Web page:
Defying Boundaries and Transgressing Borders: A Study of Amitabh Ghosh’s The Shadow-lines

Sambit Panigrahi

Abstract


Amitav Ghosh’s famous novel The Shadow Lines contains a story whose characters and situations have their global and cosmopolitan standings. However, a careful study would indicate that the crux of the novel–whose very title itself is overtly suggestive of its overarching theme—primarily deals with the very volatile nature of the dividing lines between the countries India, Pakistan and Bangladesh. Through a moving storyline that spans across the pre-independent and the post-independent generations and thereby the pre-partition and the post-partition times, the text intends to foreground the intricate nature of our existence in this sub-continental part of the world where the people of these three divided countries stay connected to each other along various ethnic and cultural lines. What the novel finally succeeds in portraying is that despite the partition, the three countries cannot be considered as watertight compartments; rather they would continue to engage with each other through various activities that have their cross-border impacts and beyond-boundary ramifications.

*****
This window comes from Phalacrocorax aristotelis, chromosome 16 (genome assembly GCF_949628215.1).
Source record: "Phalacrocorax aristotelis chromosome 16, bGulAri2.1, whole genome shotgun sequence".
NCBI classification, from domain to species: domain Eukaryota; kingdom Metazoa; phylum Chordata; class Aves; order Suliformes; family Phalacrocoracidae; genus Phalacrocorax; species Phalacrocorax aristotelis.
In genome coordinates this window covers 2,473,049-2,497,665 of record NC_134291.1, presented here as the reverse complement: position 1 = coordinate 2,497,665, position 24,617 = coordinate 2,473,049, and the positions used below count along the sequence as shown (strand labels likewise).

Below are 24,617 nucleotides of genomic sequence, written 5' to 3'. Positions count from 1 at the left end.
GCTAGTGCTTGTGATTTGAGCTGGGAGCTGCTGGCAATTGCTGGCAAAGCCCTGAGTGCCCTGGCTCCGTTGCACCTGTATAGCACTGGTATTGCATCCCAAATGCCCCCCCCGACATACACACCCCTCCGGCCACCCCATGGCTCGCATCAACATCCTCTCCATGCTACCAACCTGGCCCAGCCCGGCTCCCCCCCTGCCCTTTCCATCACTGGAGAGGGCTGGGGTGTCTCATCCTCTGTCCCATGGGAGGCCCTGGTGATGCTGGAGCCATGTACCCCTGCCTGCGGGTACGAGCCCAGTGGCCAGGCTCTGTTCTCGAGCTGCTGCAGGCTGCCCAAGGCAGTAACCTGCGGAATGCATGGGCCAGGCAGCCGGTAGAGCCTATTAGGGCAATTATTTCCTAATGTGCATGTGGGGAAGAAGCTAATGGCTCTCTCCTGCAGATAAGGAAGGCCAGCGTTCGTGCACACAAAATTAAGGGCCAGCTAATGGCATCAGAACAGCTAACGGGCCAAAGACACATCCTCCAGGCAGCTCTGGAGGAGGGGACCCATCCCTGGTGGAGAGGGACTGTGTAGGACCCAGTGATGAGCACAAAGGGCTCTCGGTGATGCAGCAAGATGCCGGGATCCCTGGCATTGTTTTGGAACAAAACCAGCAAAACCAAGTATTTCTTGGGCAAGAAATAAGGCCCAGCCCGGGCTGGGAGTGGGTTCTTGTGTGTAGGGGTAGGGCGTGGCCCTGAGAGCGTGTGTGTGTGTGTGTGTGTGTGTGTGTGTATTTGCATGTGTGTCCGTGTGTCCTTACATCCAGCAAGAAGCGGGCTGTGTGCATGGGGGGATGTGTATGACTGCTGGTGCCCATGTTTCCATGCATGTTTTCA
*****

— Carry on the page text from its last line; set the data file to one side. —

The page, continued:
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References


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Ghosh, Amitav. The Shadow Lines. New Delhi: Penguin, 1988. Print.

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